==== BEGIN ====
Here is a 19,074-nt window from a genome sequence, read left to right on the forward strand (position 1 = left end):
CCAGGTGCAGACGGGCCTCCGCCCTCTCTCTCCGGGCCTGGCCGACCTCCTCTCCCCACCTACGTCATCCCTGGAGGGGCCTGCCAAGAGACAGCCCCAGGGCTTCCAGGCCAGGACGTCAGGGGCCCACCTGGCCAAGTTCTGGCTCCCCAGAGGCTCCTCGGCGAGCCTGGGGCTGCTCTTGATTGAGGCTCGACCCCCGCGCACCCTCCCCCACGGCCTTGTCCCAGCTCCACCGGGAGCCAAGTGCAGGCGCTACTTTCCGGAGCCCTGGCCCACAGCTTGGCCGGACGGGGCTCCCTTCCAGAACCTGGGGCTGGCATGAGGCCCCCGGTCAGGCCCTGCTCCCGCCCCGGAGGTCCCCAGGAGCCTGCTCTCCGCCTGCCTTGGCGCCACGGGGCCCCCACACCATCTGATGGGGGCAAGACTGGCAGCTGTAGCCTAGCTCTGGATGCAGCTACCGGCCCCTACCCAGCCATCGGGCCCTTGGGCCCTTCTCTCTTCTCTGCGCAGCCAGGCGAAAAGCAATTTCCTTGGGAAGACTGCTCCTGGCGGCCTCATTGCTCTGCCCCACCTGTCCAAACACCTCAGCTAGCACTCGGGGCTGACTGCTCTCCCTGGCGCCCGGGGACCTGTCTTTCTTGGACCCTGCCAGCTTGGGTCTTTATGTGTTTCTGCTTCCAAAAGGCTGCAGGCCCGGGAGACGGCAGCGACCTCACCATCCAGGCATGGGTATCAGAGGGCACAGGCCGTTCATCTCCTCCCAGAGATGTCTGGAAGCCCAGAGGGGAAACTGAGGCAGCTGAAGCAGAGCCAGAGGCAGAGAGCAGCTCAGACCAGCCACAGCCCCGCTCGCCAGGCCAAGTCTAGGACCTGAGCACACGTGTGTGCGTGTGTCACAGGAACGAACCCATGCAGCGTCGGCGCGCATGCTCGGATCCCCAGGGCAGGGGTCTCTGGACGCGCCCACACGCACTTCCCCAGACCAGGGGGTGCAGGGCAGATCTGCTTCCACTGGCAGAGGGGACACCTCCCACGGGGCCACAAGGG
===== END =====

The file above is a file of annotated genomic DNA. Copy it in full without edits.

Here is a 19,074-nt window from a genome sequence, read left to right on the forward strand (position 1 = left end):
CCAGGTGCAGACGGGCCTCCGCCCTCTCTCTCCGGGCCTGGCCGACCTCCTCTCCCCACCTACGTCATCCCTGGAGGGGCCTGCCAAGAGACAGCCCCAGGGCTTCCAGGCCAGGACGTCAGGGGCCCACCTGGCCAAGTTCTGGCTCCCCAGAGGCTCCTCGGCGAGCCTGGGGCTGCTCTTGATTGAGGCTCGACCCCCGCGCACCCTCCCCCACGGCCTTGTCCCAGCTCCACCGGGAGCCAAGTGCAGGCGCTACTTTCCGGAGCCCTGGCCCACAGCTTGGCCGGACGGGGCTCCCTTCCAGAACCTGGGGCTGGCATGAGGCCCCCGGTCAGGCCCTGCTCCCGCCCCGGAGGTCCCCAGGAGCCTGCTCTCCGCCTGCCTTGGCGCCACGGGGCCCCCACACCATCTGATGGGGGCAAGACTGGCAGCTGTAGCCTAGCTCTGGATGCAGCTACCGGCCCCTACCCAGCCATCGGGCCCTTGGGCCCTTCTCTCTTCTCTGCGCAGCCAGGCGAAAAGCAATTTCCTTGGGAAGACTGCTCCTGGCGGCCTCATTGCTCTGCCCCACCTGTCCAAACACCTCAGCTAGCACTCGGGGCTGACTGCTCTCCCTGGCGCCCGGGGACCTGTCTTTCTTGGACCCTGCCAGCTTGGGTCTTTATGTGTTTCTGCTTCCAAAAGGCTGCAGGCCCGGGAGACGGCAGCGACCTCACCATCCAGGCATGGGTATCAGAGGGCACAGGCCGTTCATCTCCTCCCAGAGATGTCTGGAAGCCCAGAGGGGAAACTGAGGCAGCTGAAGCAGAGCCAGAGGCAGAGAGCAGCTCAGACCAGCCACAGCCCCGCTCGCCAGGCCAAGTCTAGGACCTGAGCACACGTGTGTGCGTGTGTCACAGGAACGAACCCATGCAGCGTCGGCGCGCATGCTCGGATCCCCAGGGCAGGGGTCTCTGGACGCGCCCACACGCACTTCCCCAGACCAGGGGGTGCAGGGCAGATCTGCTTCCACTGGCAGAGGGGACACCTCCCACGGGGCCACAAGGG